It’s not just Californians and Nevadans who worship Lake Tahoe, the famous freshwater lake that straddles the border between their states. Snow or shine, visitors from all over flock to the shores of its clear blue waters, which are a little less fresh than they once were.
For the first time ever, microplastic particles were discovered in water samples taken from Lake Tahoe by the Desert Research Institute in Reno, Nevada. Since microplastics have been found to travel long distances via wind, rain, and snow, researchers are unsure where the plastics and synthetic fibers found in the samples originated, whether from one or more local, national, or global sources. The institute is currently conducting an investigation into the pollution and slated to share its findings with the American Geophysical Union this December.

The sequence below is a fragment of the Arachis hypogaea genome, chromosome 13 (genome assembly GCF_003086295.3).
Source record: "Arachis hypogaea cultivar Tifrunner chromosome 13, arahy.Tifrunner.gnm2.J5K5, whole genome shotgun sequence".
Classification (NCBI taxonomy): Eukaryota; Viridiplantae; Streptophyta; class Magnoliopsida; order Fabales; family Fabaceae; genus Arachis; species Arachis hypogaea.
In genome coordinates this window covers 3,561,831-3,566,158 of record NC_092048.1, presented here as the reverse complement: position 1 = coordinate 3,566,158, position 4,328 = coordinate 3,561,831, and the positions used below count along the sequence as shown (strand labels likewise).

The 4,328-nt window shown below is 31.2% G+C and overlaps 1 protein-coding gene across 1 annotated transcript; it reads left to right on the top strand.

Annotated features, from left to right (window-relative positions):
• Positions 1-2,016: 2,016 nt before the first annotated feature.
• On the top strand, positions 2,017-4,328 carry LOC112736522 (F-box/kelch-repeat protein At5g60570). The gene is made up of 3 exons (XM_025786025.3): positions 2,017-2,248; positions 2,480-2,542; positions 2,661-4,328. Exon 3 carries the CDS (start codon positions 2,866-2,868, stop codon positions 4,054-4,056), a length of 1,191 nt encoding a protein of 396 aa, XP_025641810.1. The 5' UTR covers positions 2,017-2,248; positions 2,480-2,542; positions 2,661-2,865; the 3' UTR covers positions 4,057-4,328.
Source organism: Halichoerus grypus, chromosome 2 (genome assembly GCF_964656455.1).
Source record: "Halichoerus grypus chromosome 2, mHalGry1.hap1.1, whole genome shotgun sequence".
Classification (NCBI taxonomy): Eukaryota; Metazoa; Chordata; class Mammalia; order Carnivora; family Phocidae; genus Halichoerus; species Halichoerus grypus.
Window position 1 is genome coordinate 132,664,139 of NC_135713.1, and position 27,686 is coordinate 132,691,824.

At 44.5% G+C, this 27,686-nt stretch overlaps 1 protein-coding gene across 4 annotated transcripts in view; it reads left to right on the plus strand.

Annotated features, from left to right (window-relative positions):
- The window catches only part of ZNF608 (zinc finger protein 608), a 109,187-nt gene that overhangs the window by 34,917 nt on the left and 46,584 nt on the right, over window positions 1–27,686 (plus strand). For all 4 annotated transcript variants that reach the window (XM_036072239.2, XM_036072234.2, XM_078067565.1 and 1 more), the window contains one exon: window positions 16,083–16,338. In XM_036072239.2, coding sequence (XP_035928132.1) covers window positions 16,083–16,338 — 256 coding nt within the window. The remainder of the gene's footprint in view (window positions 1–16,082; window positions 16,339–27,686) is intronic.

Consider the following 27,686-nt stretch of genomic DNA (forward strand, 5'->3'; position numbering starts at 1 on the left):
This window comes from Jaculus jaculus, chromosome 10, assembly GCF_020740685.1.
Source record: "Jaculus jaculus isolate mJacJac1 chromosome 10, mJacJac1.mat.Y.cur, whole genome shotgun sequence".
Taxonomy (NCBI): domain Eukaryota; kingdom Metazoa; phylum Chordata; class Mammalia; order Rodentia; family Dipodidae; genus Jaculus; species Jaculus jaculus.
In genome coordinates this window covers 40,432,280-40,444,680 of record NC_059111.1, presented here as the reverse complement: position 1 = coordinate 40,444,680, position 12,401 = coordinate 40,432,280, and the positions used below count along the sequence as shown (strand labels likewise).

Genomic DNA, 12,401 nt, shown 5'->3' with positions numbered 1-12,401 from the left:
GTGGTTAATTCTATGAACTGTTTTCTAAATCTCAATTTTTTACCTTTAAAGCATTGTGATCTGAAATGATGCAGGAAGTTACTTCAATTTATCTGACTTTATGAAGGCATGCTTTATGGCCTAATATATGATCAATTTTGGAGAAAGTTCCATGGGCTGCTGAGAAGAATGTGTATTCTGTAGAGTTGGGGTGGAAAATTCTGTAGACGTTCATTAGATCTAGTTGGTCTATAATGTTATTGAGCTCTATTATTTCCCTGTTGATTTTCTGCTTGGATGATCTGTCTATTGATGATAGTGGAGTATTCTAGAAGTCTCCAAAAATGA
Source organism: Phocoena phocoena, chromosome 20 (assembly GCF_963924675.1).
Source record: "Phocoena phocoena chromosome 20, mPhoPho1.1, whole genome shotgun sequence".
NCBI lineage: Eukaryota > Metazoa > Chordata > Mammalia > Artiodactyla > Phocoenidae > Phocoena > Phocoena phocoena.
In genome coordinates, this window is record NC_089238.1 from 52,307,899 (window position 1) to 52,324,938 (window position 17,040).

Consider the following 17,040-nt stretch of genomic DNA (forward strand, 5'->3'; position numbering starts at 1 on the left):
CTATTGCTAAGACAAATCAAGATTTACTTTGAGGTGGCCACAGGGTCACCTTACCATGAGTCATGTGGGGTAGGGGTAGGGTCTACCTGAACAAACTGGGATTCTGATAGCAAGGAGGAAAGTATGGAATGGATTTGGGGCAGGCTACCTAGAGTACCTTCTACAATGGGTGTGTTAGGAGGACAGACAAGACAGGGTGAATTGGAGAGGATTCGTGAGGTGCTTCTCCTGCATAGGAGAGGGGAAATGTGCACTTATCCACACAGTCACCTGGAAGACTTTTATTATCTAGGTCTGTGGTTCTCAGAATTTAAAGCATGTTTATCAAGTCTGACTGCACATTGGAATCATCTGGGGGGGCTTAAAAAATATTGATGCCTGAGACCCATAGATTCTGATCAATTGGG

Unfortunately, microplastics have been found in more and more remote locations recently, from the top of the Pyrenees to the Rocky Mountains, though less is known about their presence in alpine lakes like Tahoe, much of whose water comes from snowmelt. To find traces of plastic pollution in this or any other freshwater lake is an upset but, sadly, perhaps not a surprise.